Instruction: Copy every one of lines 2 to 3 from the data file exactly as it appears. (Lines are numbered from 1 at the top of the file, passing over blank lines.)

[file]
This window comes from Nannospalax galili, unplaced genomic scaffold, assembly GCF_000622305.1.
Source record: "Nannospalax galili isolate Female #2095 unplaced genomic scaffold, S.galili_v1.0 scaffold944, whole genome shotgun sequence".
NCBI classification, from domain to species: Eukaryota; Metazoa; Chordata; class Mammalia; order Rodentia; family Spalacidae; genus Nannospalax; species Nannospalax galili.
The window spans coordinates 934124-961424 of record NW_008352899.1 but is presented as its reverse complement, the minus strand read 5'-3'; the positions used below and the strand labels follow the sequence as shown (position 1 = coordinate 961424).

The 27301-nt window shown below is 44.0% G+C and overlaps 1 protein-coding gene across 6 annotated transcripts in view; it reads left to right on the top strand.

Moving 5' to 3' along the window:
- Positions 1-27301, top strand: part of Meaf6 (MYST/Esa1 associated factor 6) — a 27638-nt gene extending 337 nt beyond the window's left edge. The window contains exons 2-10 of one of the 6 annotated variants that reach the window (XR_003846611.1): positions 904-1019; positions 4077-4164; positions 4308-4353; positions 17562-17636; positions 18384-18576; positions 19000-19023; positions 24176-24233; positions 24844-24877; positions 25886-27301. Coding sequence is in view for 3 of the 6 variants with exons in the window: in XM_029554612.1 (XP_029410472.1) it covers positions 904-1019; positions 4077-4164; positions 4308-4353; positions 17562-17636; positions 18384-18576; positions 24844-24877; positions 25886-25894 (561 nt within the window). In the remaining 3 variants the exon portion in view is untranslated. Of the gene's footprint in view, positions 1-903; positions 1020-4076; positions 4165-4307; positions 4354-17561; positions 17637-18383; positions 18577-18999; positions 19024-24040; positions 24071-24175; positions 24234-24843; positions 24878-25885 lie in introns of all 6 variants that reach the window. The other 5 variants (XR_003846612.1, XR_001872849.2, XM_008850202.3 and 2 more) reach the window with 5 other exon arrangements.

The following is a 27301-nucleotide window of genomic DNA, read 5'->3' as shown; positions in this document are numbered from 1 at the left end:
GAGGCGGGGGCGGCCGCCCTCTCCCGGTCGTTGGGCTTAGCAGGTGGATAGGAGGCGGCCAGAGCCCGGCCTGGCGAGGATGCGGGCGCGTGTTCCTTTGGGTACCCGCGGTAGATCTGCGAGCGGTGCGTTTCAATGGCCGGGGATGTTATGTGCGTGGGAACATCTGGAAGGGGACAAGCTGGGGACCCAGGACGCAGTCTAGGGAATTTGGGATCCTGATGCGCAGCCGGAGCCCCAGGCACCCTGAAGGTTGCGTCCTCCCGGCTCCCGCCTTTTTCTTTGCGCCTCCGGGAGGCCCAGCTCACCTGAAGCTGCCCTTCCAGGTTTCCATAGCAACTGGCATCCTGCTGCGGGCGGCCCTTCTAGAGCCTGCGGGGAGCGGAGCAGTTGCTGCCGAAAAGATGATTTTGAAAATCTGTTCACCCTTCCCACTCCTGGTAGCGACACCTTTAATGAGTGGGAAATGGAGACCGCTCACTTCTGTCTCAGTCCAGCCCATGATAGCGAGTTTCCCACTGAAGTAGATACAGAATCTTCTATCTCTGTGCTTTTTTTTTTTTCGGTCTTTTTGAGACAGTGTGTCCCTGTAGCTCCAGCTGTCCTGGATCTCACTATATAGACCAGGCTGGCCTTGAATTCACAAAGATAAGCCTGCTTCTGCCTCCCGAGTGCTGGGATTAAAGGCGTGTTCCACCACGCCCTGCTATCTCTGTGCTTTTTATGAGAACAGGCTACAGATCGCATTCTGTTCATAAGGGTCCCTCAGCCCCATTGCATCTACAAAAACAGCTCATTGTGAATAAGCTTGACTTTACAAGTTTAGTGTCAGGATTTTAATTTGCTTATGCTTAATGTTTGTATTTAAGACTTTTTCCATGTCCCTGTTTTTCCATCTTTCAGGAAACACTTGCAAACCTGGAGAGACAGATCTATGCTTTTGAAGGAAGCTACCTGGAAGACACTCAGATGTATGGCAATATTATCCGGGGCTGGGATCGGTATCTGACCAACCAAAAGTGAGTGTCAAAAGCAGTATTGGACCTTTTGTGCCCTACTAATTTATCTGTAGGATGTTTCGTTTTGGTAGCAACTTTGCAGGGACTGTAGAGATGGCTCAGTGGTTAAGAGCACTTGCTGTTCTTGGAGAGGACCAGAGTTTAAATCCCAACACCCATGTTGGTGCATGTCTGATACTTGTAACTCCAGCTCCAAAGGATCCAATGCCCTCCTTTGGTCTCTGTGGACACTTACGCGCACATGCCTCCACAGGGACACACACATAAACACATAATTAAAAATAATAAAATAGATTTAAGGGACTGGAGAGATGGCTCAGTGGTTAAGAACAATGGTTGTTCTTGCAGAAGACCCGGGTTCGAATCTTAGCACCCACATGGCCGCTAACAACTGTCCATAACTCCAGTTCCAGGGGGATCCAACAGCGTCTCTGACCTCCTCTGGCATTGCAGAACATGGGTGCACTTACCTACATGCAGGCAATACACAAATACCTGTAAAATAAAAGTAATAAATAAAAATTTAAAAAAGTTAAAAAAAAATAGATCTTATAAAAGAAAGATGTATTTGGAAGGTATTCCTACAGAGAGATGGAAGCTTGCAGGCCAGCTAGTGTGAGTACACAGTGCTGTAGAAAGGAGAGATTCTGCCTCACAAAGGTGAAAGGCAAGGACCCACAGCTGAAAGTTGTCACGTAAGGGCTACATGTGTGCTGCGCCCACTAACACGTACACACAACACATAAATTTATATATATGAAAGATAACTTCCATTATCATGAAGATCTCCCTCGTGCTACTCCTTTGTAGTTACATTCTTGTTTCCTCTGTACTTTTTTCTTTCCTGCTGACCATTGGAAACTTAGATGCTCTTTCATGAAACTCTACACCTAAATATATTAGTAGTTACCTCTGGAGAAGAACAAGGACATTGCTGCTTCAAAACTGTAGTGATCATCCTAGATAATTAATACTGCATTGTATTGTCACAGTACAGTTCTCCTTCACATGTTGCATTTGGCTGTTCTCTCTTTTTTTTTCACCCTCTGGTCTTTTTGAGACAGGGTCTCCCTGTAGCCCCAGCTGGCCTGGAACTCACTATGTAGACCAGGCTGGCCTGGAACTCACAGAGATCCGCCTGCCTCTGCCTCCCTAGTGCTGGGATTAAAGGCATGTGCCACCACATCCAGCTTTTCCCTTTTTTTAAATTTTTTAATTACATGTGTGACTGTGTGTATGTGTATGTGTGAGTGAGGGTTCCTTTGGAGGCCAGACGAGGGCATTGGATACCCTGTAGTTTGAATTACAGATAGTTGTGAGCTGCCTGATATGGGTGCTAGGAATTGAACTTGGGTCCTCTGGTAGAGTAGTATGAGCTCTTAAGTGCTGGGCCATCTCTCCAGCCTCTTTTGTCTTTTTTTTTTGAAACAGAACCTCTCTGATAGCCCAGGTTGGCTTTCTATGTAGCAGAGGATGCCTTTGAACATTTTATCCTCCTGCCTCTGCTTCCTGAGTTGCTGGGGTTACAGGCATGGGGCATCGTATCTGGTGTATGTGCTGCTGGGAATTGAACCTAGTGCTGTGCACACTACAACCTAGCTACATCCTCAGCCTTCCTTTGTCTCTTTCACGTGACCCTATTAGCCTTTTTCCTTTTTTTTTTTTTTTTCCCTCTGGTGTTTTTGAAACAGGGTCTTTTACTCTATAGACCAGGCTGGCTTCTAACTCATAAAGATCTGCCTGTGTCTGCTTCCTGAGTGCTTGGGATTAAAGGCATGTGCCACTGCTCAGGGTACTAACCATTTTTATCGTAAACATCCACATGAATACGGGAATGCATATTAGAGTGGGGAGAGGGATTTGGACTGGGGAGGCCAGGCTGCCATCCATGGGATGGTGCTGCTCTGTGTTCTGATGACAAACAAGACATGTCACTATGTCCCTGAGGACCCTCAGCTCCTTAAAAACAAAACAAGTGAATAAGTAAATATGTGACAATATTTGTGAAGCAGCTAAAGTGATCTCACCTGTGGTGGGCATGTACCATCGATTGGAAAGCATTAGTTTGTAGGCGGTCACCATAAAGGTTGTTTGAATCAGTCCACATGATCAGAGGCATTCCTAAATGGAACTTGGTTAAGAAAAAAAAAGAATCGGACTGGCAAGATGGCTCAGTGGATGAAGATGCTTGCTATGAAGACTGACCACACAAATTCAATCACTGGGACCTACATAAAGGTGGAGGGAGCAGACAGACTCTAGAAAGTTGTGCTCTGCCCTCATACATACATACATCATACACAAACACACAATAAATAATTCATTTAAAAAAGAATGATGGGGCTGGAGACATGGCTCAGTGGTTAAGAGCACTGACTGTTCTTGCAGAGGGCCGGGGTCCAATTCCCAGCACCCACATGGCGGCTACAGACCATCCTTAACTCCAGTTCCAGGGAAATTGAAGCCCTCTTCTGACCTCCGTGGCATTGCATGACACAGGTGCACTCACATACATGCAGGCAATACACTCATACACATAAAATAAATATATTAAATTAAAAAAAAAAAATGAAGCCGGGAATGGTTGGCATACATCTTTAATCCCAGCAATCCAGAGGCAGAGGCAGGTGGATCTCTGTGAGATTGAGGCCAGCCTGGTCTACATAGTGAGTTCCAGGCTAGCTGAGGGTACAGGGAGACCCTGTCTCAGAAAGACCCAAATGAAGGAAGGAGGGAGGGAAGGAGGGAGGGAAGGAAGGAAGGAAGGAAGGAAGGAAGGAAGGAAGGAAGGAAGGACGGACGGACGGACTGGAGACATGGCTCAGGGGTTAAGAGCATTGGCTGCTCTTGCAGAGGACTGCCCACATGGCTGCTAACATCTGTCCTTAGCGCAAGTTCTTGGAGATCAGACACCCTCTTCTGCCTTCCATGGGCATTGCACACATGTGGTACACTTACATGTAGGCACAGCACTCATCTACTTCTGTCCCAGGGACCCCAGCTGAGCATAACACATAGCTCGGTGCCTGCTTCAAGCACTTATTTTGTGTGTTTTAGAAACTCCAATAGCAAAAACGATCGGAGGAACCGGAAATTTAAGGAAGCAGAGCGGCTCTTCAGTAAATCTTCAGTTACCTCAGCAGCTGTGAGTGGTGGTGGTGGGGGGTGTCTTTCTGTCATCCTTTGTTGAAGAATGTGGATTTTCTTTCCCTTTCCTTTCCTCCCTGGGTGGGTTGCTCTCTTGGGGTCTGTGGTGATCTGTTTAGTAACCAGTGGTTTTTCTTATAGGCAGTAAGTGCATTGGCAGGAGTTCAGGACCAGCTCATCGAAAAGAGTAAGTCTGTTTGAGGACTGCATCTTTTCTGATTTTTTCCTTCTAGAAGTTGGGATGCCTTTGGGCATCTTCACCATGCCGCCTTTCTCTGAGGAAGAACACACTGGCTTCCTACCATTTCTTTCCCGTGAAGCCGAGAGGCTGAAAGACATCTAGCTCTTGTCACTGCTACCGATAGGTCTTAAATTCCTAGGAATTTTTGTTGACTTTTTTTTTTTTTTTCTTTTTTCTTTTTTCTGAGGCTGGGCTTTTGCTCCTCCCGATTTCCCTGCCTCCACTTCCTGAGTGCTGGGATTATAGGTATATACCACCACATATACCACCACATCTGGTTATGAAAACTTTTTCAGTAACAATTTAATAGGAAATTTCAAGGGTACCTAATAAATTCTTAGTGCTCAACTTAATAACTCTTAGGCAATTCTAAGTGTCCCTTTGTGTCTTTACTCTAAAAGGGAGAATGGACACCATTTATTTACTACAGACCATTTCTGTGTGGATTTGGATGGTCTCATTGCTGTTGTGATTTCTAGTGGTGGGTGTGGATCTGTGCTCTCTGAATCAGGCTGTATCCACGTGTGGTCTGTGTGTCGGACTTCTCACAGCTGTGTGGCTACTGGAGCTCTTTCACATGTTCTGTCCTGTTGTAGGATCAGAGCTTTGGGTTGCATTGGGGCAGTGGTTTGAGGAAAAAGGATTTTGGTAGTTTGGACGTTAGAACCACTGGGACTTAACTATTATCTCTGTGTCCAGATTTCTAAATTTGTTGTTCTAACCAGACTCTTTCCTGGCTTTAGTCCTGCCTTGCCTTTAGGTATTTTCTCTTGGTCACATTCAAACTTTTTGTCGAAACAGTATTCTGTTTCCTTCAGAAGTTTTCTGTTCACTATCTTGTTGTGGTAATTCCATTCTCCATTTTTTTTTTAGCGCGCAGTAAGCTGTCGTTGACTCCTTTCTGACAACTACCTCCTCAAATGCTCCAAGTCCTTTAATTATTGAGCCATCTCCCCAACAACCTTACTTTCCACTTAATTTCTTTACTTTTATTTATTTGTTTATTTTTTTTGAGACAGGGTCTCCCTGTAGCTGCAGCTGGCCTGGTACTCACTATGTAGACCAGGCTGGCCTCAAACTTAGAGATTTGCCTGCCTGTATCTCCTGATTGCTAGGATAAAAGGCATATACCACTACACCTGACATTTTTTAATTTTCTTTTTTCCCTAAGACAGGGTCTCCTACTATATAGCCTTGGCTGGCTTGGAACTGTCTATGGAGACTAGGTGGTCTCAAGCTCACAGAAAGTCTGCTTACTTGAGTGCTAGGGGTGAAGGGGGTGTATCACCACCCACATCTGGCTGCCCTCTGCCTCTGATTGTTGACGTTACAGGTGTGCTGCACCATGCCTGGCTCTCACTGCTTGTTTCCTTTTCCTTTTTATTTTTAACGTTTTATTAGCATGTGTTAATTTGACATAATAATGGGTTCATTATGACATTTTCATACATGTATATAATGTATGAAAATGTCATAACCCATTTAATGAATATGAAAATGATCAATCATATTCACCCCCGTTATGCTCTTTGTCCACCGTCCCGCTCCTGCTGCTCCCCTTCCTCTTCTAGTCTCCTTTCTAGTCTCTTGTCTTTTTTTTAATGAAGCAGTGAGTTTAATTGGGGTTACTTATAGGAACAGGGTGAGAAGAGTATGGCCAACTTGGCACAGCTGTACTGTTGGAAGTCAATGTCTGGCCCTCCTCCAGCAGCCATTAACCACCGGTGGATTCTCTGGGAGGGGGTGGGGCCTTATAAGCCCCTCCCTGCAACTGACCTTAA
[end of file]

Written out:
Source record: "Nannospalax galili isolate Female #2095 unplaced genomic scaffold, S.galili_v1.0 scaffold944, whole genome shotgun sequence".
NCBI classification, from domain to species: Eukaryota; Metazoa; Chordata; class Mammalia; order Rodentia; family Spalacidae; genus Nannospalax; species Nannospalax galili.